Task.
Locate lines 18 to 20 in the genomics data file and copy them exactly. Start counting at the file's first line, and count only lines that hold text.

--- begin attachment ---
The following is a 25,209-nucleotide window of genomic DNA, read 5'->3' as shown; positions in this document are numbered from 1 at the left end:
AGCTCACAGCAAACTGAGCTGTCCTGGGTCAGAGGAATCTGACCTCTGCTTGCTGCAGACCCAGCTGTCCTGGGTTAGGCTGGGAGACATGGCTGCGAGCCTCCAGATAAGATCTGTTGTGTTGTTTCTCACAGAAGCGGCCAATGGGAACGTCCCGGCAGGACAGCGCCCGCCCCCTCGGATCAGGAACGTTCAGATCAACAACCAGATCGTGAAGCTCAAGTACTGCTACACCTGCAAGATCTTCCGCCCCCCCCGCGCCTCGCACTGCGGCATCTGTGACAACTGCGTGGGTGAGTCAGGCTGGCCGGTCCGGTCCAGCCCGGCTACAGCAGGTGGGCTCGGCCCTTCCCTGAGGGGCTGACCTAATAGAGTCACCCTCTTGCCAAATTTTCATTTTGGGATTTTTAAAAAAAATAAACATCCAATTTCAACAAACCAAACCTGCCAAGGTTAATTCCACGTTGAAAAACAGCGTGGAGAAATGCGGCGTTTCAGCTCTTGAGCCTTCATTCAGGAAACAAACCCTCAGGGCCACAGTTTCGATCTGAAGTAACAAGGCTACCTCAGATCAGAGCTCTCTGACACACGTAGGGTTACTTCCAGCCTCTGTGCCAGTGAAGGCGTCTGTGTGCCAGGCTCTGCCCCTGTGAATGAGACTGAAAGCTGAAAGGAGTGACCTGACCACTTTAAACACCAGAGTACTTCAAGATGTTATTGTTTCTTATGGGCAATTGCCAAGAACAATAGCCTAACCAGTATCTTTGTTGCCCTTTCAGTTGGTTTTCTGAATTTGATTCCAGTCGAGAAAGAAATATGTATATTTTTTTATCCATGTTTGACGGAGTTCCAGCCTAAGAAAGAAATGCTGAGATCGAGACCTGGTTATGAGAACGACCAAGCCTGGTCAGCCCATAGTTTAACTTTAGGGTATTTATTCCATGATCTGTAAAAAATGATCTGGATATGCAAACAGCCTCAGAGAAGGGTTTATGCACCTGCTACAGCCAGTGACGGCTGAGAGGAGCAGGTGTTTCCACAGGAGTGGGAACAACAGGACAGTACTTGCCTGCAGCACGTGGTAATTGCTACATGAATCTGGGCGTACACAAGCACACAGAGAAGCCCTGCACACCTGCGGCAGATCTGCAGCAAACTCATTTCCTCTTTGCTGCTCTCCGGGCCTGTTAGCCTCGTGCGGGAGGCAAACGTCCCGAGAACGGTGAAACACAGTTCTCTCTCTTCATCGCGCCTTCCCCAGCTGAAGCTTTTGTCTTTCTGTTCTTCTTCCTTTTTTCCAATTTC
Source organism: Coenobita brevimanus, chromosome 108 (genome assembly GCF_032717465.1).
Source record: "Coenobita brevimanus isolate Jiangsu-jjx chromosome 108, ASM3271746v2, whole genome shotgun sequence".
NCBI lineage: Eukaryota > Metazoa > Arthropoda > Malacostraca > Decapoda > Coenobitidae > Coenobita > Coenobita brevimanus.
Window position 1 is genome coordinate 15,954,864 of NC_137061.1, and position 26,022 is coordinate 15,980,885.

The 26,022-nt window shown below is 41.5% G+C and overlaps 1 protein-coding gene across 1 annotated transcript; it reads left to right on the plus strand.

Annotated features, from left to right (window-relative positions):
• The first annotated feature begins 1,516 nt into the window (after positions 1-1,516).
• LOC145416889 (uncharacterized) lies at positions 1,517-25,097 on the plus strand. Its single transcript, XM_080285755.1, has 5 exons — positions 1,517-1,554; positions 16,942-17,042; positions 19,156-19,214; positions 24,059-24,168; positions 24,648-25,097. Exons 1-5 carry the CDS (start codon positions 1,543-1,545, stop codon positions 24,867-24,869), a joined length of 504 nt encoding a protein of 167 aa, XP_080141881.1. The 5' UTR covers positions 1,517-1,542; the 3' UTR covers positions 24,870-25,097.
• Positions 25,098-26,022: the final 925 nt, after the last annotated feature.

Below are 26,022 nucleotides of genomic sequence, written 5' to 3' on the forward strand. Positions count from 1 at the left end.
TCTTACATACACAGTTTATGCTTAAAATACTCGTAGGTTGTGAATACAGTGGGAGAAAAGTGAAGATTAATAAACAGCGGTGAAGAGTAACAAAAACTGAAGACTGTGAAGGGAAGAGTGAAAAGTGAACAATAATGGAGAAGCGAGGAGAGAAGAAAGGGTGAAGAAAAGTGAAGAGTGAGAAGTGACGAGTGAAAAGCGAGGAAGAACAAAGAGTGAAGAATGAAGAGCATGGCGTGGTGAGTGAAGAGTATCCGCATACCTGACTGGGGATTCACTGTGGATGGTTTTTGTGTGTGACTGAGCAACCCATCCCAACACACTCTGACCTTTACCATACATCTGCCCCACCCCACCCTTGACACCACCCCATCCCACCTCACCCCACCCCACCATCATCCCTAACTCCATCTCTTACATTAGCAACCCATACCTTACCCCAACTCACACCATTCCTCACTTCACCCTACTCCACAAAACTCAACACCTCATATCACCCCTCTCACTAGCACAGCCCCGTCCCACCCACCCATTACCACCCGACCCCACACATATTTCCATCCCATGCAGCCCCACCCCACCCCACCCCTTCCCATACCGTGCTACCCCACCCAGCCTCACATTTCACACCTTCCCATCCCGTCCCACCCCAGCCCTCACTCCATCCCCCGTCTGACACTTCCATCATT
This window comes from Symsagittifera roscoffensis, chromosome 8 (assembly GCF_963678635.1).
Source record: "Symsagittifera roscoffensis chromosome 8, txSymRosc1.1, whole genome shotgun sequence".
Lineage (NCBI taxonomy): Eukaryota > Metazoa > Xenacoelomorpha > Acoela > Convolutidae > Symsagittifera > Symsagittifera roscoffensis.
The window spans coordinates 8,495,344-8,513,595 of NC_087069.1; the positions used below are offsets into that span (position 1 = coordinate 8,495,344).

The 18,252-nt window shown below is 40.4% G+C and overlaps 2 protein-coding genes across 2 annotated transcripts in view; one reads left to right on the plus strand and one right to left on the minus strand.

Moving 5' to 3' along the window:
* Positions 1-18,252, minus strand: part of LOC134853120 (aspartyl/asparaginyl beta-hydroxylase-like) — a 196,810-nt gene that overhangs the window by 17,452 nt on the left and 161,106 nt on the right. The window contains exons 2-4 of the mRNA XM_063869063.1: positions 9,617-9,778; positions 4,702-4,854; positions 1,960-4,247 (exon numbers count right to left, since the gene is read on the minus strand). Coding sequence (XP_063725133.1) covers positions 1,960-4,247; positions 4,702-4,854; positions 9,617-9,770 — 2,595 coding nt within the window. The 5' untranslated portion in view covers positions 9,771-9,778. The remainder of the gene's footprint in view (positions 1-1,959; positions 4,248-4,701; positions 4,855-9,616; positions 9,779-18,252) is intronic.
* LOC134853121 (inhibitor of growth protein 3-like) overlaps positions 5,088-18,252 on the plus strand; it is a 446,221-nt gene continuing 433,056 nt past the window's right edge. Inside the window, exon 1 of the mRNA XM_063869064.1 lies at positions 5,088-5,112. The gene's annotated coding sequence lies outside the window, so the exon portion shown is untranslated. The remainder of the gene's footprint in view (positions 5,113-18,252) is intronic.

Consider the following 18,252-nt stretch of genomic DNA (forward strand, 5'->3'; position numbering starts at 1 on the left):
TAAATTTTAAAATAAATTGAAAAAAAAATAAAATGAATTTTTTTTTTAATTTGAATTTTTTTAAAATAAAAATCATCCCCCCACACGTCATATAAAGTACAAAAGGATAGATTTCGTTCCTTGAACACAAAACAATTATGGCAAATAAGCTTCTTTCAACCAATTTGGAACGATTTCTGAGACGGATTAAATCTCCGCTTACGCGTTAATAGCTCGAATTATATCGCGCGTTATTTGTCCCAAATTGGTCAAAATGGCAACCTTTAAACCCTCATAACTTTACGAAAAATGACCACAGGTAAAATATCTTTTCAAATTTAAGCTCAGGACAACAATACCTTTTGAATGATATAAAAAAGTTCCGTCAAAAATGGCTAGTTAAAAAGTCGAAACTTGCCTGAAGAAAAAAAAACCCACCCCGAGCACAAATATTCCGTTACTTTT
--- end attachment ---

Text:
The 18,252-nt window shown below is 40.4% G+C and overlaps 2 protein-coding genes across 2 annotated transcripts in view; one reads left to right on the plus strand and one right to left on the minus strand.

Moving 5' to 3' along the window:
* Positions 1-18,252, minus strand: part of LOC134853120 (aspartyl/asparaginyl beta-hydroxylase-like) — a 196,810-nt gene that overhangs the window by 17,452 nt on the left and 161,106 nt on the right. The window contains exons 2-4 of the mRNA XM_063869063.1: positions 9,617-9,778; positions 4,702-4,854; positions 1,960-4,247 (exon numbers count right to left, since the gene is read on the minus strand). Coding sequence (XP_063725133.1) covers positions 1,960-4,247; positions 4,702-4,854; positions 9,617-9,770 — 2,595 coding nt within the window. The 5' untranslated portion in view covers positions 9,771-9,778. The remainder of the gene's footprint in view (positions 1-1,959; positions 4,248-4,701; positions 4,855-9,616; positions 9,779-18,252) is intronic.